By Dr. Becker
Right around this time each year there are warnings in the media about pet frogs and turtles transmitting salmonella bacteria to children.
According to CDC public health advisor Shauna Mettee Zarecki, “Amphibians and reptiles should never be kept in homes with children less than 5 years old or with people who have immune deficiencies.” This advice also extends to day care centers and nursing homes.
Like in 2010 and 2011, this year’s warning once again identifies African dwarf frogs as the source of a nationwide outbreak of salmonella infections, primarily in children.
Aquarium Water is Primary Source of Contamination
The Salmonella Typhimurium Outbreak Investigation Team, which is part of the Centers for Disease Control and Prevention, has been investigating the impact of contact with African dwarf frogs on human health.
The team looked at an outbreak of the typhimurium salmonella strain from 2008 to 2011 and identified 376 cases in 44 states. About 70 percent of those infected were kids under 10 years of age, and 29 percent of patients – mostly children – were hospitalized. About 60 percent of the 114 patients the team interviewed reported exposure to frogs. Of the patients who knew what type of frog they’d been exposed to, about 80 percent identified the African dwarf frog.
The conclusion of the investigators was that most of the children got sick not through direct contact with the frogs, but through indirect exposure like handling aquarium water. The team stressed that reptile and amphibian habitats should be washed outside to avoid contaminating sinks or bathtubs. The investigators also pointed out that aquarium water can grow increasingly contaminated over time.
The team tested water samples from aquariums in affected patients’ homes, in pet stores and at a day care center. In 2011, the source of infected African dwarf frogs was identified as Blue Lobster Farms in Madera County, California. Even though the discovery was made two years ago, frogs from this breeder could still be in people’s homes, since these little guys can live up to 18 years.
Keeping Your Household Safe
People who keep reptiles and amphibians should be aware that bacteria normal to the species can cause infection in humans. Many of these animals can make wonderful pets as long as you recognize the risks associated with potential bacterial contamination.
The following handling tips will help keep everyone in the family safe from infection:
- Wash your hands thoroughly with soap and water after handling any amphibian or reptile, or anything your pet has come in contact with – especially aquarium water.
- Closely supervise any children who handle amphibians, reptiles or their habitats, and help the little ones wash their hands properly.
- Children five and under should not handle these pets or their habitats.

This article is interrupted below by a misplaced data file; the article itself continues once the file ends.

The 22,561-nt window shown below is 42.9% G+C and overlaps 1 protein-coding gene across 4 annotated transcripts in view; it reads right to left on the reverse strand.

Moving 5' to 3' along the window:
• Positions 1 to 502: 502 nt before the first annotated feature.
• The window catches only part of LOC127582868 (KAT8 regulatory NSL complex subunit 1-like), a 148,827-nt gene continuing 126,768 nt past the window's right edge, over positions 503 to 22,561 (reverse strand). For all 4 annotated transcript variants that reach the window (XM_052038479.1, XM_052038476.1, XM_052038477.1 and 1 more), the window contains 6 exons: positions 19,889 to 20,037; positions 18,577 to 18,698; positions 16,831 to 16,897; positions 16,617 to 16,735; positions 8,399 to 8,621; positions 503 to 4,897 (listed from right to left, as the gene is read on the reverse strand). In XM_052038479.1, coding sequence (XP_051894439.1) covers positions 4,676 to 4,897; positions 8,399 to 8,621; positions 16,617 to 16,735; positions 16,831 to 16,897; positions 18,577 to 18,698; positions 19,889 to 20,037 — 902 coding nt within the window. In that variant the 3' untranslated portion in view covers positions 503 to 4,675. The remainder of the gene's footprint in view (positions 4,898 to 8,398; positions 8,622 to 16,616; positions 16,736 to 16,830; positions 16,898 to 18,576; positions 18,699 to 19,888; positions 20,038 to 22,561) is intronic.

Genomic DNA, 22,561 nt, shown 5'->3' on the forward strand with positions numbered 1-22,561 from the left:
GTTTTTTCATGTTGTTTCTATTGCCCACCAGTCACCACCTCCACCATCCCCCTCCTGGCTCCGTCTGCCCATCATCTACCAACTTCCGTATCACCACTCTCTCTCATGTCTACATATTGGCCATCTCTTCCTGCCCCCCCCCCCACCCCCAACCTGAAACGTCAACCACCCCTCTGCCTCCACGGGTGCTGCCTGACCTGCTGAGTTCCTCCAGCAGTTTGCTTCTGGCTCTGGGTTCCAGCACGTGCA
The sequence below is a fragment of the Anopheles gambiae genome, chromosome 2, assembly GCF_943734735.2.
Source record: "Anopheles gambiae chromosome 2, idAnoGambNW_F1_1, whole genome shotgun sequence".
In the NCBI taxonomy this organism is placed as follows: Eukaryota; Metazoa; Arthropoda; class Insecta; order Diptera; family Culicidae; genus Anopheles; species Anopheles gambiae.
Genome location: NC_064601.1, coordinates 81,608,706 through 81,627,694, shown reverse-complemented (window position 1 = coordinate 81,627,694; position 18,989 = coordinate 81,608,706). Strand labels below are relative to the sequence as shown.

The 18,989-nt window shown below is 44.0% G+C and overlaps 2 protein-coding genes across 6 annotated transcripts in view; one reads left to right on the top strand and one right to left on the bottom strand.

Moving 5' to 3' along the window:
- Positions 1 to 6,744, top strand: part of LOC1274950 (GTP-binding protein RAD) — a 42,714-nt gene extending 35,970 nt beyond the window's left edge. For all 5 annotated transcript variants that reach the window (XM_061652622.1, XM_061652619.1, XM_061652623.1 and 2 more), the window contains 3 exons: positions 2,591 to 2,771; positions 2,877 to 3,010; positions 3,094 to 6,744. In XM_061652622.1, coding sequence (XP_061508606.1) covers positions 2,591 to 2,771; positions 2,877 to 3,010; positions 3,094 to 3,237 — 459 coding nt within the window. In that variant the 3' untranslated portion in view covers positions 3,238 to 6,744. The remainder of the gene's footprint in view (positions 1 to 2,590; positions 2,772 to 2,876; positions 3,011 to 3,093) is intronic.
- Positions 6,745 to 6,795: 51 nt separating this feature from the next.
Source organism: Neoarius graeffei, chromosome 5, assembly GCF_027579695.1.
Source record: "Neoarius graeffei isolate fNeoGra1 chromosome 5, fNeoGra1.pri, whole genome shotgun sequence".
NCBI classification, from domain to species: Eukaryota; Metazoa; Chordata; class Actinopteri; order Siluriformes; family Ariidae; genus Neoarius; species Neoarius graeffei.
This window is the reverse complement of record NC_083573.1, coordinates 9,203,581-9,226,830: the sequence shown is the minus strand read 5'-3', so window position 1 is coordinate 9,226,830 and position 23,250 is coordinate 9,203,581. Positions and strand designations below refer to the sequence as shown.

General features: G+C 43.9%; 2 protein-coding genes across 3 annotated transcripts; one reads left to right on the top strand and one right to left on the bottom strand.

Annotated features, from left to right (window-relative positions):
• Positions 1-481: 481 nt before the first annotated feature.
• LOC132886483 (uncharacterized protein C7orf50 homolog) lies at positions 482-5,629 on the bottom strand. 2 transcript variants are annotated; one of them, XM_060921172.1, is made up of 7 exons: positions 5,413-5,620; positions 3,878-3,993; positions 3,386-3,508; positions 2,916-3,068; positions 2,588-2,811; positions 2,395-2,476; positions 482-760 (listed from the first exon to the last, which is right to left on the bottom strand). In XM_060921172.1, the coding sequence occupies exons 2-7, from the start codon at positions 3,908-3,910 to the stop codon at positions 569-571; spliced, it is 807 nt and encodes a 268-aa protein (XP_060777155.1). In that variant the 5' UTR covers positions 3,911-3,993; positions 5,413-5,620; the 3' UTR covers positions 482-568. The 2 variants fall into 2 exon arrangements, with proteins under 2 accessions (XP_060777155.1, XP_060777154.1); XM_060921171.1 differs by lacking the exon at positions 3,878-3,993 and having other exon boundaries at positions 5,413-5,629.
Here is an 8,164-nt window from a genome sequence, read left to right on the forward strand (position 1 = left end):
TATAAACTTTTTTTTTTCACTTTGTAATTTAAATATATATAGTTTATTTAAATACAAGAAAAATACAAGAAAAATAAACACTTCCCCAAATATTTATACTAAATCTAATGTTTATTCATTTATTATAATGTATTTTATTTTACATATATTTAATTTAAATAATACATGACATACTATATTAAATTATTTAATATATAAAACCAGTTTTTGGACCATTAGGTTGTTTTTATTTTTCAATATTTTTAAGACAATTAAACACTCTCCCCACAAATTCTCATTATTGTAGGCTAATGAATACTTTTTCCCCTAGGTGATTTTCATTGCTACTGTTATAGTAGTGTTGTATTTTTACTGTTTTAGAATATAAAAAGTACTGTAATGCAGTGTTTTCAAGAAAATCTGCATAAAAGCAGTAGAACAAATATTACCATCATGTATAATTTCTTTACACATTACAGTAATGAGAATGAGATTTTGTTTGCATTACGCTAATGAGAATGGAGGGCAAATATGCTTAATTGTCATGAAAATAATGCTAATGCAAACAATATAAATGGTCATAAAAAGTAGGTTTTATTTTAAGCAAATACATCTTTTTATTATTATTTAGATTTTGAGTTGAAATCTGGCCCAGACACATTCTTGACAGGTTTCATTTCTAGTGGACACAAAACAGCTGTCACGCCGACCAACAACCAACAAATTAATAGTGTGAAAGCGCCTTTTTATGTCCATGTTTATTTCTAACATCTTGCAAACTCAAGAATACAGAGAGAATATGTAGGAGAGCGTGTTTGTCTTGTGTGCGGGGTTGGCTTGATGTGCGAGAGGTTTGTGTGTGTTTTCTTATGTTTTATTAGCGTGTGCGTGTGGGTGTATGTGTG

- Elderly members of the household or anyone with a compromised immune system should also avoid contact with these pets and their habitats.
- If a member of the family develops the symptoms of salmonella infection, contact a health care provider and advise them of any contact with reptiles or amphibians.
- Amphibians and reptiles should not be kept in childcare centers where hands-on activities are encouraged, nor should they be housed in children's bedrooms.
- Don't allow these pets to roam around your house, and especially not in food and drink preparation areas.
- When cleaning a reptile or amphibian habitat, wear disposable gloves and if possible, do the cleaning outdoors. Don't clean the habitat near food or drink preparation areas, sources of food or drinking water, or the kitchen sink. Discard the gloves after cleaning the habitat, and wash your hands and any exposed areas of your arms thoroughly.
- Don't bathe these pets in the kitchen sink or near any food or drink preparation areas. If you bathe your reptiles or amphibians in the bathtub or use it for habitat cleaning, thoroughly clean and disinfect it afterward to kill any bacteria that may have transferred to tub surfaces.
- Reduce the shedding of salmonella bacteria by reducing environmental stress. House turtles and other reptile or amphibian pets in an optimal environment, with appropriate water quality and filtration, cage size, temperature, UV light and feed species-appropriate nutrition.
- Avoid purchasing African dwarf frogs and juvenile turtles (smaller than four inches), and don’t support street vendors participating in the exploitation of exotic animals.
For more information visit the CDC’s Reptiles, Amphibians and Salmonella page.
Signs of a Salmonella Infection
Infection with salmonella bacteria can cause fever, abdominal cramping, vomiting and diarrhea. Symptoms usually appear within 12 to 72 hours after infection, and the illness typically runs from four to seven days. Infection is diagnosed through a stool sample.
Many people are able to fight off the infection, but thousands are hospitalized with symptoms each year. If the bacteria spreads from the intestines to the bloodstream and other organs in the body, death can result unless prompt treatment is given.
The elderly and people with weakened immune systems are more likely to become severely ill from salmonella infection, as are young children whose immune systems are still developing.